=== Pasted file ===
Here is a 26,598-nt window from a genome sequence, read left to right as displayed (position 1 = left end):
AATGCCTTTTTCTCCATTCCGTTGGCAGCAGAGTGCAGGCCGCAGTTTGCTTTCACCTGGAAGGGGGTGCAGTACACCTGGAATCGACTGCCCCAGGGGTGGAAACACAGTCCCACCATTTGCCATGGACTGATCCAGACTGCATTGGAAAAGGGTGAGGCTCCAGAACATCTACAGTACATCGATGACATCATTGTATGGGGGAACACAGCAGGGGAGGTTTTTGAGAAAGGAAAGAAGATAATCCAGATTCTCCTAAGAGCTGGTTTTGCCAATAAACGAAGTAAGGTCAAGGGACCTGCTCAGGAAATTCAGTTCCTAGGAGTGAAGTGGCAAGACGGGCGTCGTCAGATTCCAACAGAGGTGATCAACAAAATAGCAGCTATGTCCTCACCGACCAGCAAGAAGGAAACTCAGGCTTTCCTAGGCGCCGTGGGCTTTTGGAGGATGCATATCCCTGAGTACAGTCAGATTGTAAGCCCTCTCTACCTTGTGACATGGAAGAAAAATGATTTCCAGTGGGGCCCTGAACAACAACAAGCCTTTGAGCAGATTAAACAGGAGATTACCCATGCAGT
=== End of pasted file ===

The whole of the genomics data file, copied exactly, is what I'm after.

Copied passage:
Here is a 26,598-nt window from a genome sequence, read left to right as displayed (position 1 = left end):
AATGCCTTTTTCTCCATTCCGTTGGCAGCAGAGTGCAGGCCGCAGTTTGCTTTCACCTGGAAGGGGGTGCAGTACACCTGGAATCGACTGCCCCAGGGGTGGAAACACAGTCCCACCATTTGCCATGGACTGATCCAGACTGCATTGGAAAAGGGTGAGGCTCCAGAACATCTACAGTACATCGATGACATCATTGTATGGGGGAACACAGCAGGGGAGGTTTTTGAGAAAGGAAAGAAGATAATCCAGATTCTCCTAAGAGCTGGTTTTGCCAATAAACGAAGTAAGGTCAAGGGACCTGCTCAGGAAATTCAGTTCCTAGGAGTGAAGTGGCAAGACGGGCGTCGTCAGATTCCAACAGAGGTGATCAACAAAATAGCAGCTATGTCCTCACCGACCAGCAAGAAGGAAACTCAGGCTTTCCTAGGCGCCGTGGGCTTTTGGAGGATGCATATCCCTGAGTACAGTCAGATTGTAAGCCCTCTCTACCTTGTGACATGGAAGAAAAATGATTTCCAGTGGGGCCCTGAACAACAACAAGCCTTTGAGCAGATTAAACAGGAGATTACCCATGCAGT